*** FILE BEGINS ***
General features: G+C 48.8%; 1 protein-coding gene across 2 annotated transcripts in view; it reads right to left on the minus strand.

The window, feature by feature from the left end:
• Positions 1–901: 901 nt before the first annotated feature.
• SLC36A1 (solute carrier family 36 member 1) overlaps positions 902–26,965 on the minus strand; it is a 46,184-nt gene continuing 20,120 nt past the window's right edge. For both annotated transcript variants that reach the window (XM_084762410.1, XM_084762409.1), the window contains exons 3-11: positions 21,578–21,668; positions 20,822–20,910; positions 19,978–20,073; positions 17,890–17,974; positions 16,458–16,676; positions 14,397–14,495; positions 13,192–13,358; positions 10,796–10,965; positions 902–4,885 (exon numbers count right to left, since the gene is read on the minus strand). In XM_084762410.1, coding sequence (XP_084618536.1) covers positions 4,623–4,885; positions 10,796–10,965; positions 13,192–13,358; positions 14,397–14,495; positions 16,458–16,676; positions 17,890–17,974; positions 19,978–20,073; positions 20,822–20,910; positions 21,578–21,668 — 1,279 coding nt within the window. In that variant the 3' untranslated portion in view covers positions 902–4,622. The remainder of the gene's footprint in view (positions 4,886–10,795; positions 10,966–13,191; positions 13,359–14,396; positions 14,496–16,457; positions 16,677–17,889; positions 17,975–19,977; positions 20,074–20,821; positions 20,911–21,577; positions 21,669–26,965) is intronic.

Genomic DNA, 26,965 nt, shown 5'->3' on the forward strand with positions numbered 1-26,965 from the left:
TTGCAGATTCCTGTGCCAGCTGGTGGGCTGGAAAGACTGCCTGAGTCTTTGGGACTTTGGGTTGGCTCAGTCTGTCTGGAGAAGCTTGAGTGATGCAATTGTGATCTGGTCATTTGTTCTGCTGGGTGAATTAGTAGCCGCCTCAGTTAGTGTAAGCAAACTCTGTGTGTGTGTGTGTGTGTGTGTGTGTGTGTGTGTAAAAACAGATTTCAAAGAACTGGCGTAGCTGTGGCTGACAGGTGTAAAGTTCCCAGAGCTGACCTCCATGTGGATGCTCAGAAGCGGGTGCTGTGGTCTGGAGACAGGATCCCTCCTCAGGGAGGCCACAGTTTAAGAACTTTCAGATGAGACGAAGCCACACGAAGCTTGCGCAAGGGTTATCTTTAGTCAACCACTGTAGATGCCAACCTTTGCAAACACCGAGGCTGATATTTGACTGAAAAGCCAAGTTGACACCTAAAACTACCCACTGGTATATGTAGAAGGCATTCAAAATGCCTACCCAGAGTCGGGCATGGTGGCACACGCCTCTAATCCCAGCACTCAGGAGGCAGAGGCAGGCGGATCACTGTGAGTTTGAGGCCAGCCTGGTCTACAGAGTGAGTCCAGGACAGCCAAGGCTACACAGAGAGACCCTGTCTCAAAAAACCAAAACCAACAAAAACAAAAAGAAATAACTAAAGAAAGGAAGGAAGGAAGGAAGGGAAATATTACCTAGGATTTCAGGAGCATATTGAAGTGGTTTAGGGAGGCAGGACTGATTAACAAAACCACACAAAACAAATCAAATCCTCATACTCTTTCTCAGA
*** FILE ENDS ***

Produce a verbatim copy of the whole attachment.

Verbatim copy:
General features: G+C 48.8%; 1 protein-coding gene across 2 annotated transcripts in view; it reads right to left on the minus strand.

The window, feature by feature from the left end:
• Positions 1–901: 901 nt before the first annotated feature.
• SLC36A1 (solute carrier family 36 member 1) overlaps positions 902–26,965 on the minus strand; it is a 46,184-nt gene continuing 20,120 nt past the window's right edge. For both annotated transcript variants that reach the window (XM_084762410.1, XM_084762409.1), the window contains exons 3-11: positions 21,578–21,668; positions 20,822–20,910; positions 19,978–20,073; positions 17,890–17,974; positions 16,458–16,676; positions 14,397–14,495; positions 13,192–13,358; positions 10,796–10,965; positions 902–4,885 (exon numbers count right to left, since the gene is read on the minus strand). In XM_084762410.1, coding sequence (XP_084618536.1) covers positions 4,623–4,885; positions 10,796–10,965; positions 13,192–13,358; positions 14,397–14,495; positions 16,458–16,676; positions 17,890–17,974; positions 19,978–20,073; positions 20,822–20,910; positions 21,578–21,668 — 1,279 coding nt within the window. In that variant the 3' untranslated portion in view covers positions 902–4,622. The remainder of the gene's footprint in view (positions 4,886–10,795; positions 10,966–13,191; positions 13,359–14,396; positions 14,496–16,457; positions 16,677–17,889; positions 17,975–19,977; positions 20,074–20,821; positions 20,911–21,577; positions 21,669–26,965) is intronic.

Genomic DNA, 26,965 nt, shown 5'->3' on the forward strand with positions numbered 1-26,965 from the left:
TTGCAGATTCCTGTGCCAGCTGGTGGGCTGGAAAGACTGCCTGAGTCTTTGGGACTTTGGGTTGGCTCAGTCTGTCTGGAGAAGCTTGAGTGATGCAATTGTGATCTGGTCATTTGTTCTGCTGGGTGAATTAGTAGCCGCCTCAGTTAGTGTAAGCAAACTCTGTGTGTGTGTGTGTGTGTGTGTGTGTGTGTGTGTAAAAACAGATTTCAAAGAACTGGCGTAGCTGTGGCTGACAGGTGTAAAGTTCCCAGAGCTGACCTCCATGTGGATGCTCAGAAGCGGGTGCTGTGGTCTGGAGACAGGATCCCTCCTCAGGGAGGCCACAGTTTAAGAACTTTCAGATGAGACGAAGCCACACGAAGCTTGCGCAAGGGTTATCTTTAGTCAACCACTGTAGATGCCAACCTTTGCAAACACCGAGGCTGATATTTGACTGAAAAGCCAAGTTGACACCTAAAACTACCCACTGGTATATGTAGAAGGCATTCAAAATGCCTACCCAGAGTCGGGCATGGTGGCACACGCCTCTAATCCCAGCACTCAGGAGGCAGAGGCAGGCGGATCACTGTGAGTTTGAGGCCAGCCTGGTCTACAGAGTGAGTCCAGGACAGCCAAGGCTACACAGAGAGACCCTGTCTCAAAAAACCAAAACCAACAAAAACAAAAAGAAATAACTAAAGAAAGGAAGGAAGGAAGGAAGGGAAATATTACCTAGGATTTCAGGAGCATATTGAAGTGGTTTAGGGAGGCAGGACTGATTAACAAAACCACACAAAACAAATCAAATCCTCATACTCTTTCTCAGA